Summary of Council decision:
Three issues were investigated, of which one was Upheld and two were Not upheld.
On 12 June 2013 the Medicines and Healthcare Products Regulatory Agency (MHRA) announced that, following a public consultation on how to regulate nicotine-containing products (NCPs) such as electronic cigarettes (e-cigarettes), all NCPs were to be regulated as medicines. The UK government will press for EU law to create a Europe-wide legal position on NCPs as medicines. The European Commission has said it expects the new legislation to be adopted in 2013 and for it to come into effect in the UK from 2016, at which point NCPs will require a medicine licence. Until that time, e-cigarettes which make no medicinal claims will continue to be regulated as consumer products in the UK.
The following adjudication relates to an ad broadcast prior to the MHRA's announcement.
A TV ad for e-cigarettes, viewed at around 7.15 pm, showed scenes of young adults undertaking various day-to-day activities. On-screen text during the ad stated "www.skystart.co.uk 0800 XXX XX XX" and "SKYSTART only available to those over 18yrs of age". A voice-over said, "Life is not about tomorrow nor is it about yesterday. Life is about the moment, the now. Whoever you are, whatever you do, life only asks you one question - who will you share it with? Skystart."
The ad was cleared by Clearcast with an 'ex-kids' restriction.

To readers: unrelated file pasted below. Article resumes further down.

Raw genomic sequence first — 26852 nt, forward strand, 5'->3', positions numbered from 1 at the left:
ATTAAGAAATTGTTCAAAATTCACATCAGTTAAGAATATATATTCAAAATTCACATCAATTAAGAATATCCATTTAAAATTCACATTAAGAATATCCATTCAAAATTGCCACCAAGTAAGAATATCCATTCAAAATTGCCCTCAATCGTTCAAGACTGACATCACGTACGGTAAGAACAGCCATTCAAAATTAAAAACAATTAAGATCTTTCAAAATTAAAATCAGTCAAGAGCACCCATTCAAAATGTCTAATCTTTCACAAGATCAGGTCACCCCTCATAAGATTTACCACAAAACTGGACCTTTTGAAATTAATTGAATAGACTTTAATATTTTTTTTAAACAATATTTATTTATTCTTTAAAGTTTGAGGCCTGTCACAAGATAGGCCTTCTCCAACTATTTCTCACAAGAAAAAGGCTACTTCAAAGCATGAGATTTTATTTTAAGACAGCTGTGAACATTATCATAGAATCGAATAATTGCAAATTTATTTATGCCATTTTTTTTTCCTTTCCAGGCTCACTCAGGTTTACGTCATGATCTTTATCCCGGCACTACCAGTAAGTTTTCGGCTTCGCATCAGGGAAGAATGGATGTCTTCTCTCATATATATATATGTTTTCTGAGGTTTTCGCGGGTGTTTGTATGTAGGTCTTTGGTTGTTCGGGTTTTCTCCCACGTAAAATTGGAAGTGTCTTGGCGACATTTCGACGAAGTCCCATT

A viewer challenged whether the ad was:
1. misleading, because it encouraged viewers, and particularly young adults and children, to visit the website but did not make clear the characteristics of the product;
2. irresponsible and harmful, because it promoted a nicotine-based product when nicotine was an addictive substance; and
3. irresponsible and harmful, because they believed it could encourage young adults and children to take up smoking.
1. ZULU Ventures Ltd t/a Sky Cig (Sky Cig) did not respond on this point.
Clearcast said that although the product was a nicotine product, it was not a tobacco product and as such did not fall under the ban on the advertising of tobacco products in BCAP Code rule 10.1.3. However they understood, because the product was called an 'electronic cigarette', was visually strongly reminiscent of a cigarette and came in packaging which resembled a cigarette pack, that under the requirements of BCAP Code rule 10.4 ads for the product could not show the product or its packaging, use the words 'electronic cigarette' or 'e-cigarette', or mention the advertiser's trading name 'Sky Cig'. They considered the ad could not, therefore, feature the product or make its characteristics clear. They felt the product name 'Skystart' did not make or imply a reference to smoking or tobacco products and therefore could be used in the ad. Clearcast said that whilst the ad featured Sky Cig's website URL, it did not actively encourage viewers to visit the website, for example by stating "Find out more at ...". They considered that not making the brand name or characteristics of the product clear was not misleading.